In less than four years, the office's PCRA Unit, directed by Assistant District Attorney Robin Godfrey, and Assistant Public Defender Bradley Bridge, who files the petitions, have had 812 convictions vacated - a pace of more than 200 per year. According to Bridge, no other similar partnership in the nation has as strong a clearance record in police corruption cases.
But Godfrey and Bridge have so much work on their plate that the PCRA Unit has not yet even begun to review the tainted cases involving ex-Philadelphia Police Officer Christopher Hulmes, who was not among the six men indicted in 2014 and acquitted in 2015.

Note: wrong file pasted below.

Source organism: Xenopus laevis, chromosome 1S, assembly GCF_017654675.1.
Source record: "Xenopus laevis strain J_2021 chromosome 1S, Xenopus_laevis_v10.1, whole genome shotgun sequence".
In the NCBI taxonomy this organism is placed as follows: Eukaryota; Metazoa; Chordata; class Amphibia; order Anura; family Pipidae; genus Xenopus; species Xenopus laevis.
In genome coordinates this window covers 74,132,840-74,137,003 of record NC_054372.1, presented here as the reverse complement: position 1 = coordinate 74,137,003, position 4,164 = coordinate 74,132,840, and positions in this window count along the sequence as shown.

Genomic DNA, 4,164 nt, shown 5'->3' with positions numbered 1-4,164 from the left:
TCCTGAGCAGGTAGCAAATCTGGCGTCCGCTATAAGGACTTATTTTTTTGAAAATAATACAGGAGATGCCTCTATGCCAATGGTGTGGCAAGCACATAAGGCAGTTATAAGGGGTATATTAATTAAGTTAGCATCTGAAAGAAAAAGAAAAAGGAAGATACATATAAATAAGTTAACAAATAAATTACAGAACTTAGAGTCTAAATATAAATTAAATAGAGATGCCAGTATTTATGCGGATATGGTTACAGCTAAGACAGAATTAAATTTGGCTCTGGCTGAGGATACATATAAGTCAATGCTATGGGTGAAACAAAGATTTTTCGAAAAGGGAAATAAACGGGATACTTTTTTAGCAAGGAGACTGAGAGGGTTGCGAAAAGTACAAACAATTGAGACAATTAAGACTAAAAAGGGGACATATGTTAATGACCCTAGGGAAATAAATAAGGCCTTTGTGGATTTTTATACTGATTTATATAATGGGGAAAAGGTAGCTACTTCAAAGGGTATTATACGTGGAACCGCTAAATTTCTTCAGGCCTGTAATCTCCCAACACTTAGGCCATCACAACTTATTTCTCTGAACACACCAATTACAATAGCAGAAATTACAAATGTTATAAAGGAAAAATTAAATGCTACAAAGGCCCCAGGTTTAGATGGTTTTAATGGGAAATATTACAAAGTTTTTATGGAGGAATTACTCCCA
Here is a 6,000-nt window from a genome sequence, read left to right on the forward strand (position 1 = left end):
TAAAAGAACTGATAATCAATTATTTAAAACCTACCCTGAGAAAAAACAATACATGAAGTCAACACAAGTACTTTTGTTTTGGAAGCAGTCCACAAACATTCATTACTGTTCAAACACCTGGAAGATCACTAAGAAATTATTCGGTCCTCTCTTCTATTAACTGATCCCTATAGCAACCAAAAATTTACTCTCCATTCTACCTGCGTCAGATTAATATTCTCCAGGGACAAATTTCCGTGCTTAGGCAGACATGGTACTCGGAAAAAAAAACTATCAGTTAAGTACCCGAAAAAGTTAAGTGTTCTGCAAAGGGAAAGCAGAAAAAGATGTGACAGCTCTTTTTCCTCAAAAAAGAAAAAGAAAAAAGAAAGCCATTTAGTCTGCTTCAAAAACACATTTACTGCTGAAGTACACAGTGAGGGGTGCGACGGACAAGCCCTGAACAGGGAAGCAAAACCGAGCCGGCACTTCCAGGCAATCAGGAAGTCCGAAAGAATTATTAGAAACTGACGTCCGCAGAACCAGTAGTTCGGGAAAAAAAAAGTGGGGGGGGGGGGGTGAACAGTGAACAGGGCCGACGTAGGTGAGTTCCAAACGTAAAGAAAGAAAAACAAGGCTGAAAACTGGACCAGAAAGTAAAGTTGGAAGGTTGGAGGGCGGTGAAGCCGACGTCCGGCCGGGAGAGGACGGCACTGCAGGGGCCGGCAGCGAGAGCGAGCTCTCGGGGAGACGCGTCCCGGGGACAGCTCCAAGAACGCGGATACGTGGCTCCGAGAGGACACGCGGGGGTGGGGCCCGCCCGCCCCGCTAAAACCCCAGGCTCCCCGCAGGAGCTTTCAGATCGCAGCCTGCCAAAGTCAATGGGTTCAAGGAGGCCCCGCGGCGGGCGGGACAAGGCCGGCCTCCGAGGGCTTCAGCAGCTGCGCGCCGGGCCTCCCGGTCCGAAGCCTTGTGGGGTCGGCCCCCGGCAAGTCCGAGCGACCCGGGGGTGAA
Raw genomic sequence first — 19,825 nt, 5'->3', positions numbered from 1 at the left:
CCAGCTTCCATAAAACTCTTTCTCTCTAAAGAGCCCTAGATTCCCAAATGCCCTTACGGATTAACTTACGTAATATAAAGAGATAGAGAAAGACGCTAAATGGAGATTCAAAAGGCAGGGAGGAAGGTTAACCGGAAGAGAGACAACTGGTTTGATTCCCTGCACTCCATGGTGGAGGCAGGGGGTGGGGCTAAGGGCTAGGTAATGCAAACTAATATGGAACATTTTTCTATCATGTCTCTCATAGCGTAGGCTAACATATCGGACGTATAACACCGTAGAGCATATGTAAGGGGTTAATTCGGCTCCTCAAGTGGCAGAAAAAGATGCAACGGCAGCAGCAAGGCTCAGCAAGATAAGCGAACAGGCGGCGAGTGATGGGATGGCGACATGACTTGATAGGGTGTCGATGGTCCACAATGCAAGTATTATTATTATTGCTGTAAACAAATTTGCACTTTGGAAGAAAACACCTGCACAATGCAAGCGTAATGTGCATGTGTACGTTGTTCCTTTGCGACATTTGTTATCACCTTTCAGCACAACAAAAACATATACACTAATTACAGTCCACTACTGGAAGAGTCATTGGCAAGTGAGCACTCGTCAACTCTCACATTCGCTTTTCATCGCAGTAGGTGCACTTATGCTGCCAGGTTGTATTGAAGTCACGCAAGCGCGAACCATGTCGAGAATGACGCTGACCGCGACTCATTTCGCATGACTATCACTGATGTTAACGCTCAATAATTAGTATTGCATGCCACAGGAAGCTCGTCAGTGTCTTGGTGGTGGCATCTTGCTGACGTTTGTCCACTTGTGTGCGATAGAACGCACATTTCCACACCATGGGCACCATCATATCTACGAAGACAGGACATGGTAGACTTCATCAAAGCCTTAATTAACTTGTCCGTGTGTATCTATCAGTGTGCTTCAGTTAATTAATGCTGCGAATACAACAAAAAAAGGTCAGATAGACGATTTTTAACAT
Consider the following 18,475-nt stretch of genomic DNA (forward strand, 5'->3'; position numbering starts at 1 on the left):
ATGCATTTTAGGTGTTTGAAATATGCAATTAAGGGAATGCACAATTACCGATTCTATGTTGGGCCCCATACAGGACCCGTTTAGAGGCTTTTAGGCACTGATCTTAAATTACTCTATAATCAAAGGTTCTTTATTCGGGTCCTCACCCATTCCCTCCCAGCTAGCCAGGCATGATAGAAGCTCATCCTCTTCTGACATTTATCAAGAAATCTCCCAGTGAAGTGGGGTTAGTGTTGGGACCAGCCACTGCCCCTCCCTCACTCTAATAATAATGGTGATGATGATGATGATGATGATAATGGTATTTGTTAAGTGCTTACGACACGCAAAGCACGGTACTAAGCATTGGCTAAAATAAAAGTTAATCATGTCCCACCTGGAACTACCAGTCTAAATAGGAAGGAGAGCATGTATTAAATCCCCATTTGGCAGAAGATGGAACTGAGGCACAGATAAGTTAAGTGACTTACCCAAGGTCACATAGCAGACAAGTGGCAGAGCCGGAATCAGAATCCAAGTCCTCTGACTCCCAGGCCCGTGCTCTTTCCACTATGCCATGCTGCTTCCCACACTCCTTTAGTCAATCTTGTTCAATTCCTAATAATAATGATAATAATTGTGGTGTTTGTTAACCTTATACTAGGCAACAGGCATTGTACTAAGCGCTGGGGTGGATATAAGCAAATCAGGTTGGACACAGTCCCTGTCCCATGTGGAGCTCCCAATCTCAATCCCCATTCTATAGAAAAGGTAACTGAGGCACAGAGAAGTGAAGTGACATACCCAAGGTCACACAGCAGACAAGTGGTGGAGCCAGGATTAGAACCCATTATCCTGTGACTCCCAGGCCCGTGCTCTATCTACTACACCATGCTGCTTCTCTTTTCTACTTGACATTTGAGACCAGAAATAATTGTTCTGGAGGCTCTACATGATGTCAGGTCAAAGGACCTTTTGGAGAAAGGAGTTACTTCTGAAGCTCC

In June, Hulmes, 44, admitted to perjuring himself in testimony against drug defendants. The DA's Office agreed to let him enter a pretrial diversion program for first offenders after he promised he would not try to get his job back.
Hulmes was a cop for 19 years, 13 of them on the Narcotics Strike Force, and his plea called into question all his drug arrests.
Bridge announced that his office would review 529 Hulmes-related drug convictions to consider if any should be vacated. But Bridge acknowledges that it could be months more before he and Godfrey can begin looking at them.
Among those 529 cases is that of Feldon Busch.
The frustration is palpable in Busch's Aug. 17 letter from Rockview prison, near State College.
"I am done screwing around with these people," he wrote to his Center City lawyer, James R. Lloyd III, threatening to take his case to the news media.
"What I'm presenting to the public's attention, facts that prove my innocence and show that I should have never been arrested, convicted and I sure as hell should not be in prison still to this day."